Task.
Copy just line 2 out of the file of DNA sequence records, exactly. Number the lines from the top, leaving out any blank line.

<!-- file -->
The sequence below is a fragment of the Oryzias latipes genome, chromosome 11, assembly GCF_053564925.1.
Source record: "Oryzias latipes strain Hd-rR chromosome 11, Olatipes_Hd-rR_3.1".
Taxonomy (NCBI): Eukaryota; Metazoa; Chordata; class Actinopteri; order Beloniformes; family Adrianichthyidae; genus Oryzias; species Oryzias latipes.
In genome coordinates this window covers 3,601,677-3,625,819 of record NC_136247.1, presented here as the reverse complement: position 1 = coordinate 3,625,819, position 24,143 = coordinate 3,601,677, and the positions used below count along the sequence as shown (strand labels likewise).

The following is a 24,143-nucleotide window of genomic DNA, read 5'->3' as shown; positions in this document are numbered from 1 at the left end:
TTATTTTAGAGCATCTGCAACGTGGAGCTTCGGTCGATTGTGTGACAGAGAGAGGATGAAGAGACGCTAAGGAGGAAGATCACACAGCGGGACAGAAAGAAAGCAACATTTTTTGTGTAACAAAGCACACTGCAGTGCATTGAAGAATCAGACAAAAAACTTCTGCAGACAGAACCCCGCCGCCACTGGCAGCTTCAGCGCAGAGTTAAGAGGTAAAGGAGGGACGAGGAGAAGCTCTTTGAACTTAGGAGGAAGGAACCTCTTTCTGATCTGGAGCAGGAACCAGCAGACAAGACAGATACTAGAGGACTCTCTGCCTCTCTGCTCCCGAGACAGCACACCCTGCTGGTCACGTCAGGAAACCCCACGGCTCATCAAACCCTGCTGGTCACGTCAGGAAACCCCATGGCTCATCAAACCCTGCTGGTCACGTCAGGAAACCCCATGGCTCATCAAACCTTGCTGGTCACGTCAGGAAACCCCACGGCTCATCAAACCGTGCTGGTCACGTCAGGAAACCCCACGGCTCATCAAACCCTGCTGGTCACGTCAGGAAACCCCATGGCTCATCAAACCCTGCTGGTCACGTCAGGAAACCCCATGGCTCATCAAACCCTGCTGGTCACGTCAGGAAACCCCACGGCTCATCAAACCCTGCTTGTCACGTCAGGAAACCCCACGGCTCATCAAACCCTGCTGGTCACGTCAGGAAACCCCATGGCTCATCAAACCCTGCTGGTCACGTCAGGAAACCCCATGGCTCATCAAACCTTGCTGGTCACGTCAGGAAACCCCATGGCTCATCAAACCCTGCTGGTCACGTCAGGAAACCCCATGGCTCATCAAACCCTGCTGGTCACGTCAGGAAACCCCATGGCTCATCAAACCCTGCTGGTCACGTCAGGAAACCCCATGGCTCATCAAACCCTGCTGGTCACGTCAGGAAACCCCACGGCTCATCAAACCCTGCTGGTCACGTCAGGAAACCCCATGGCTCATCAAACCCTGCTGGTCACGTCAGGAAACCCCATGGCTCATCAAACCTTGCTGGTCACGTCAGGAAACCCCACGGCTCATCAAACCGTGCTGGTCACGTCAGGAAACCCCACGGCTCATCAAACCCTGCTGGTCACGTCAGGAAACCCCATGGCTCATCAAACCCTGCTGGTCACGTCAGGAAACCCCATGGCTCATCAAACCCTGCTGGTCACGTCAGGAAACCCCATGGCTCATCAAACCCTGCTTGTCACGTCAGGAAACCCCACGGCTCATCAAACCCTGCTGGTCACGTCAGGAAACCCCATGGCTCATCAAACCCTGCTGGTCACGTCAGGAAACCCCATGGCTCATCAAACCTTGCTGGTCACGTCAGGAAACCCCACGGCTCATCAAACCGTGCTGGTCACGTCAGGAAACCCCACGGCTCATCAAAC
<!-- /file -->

Source record: "Oryzias latipes strain Hd-rR chromosome 11, Olatipes_Hd-rR_3.1".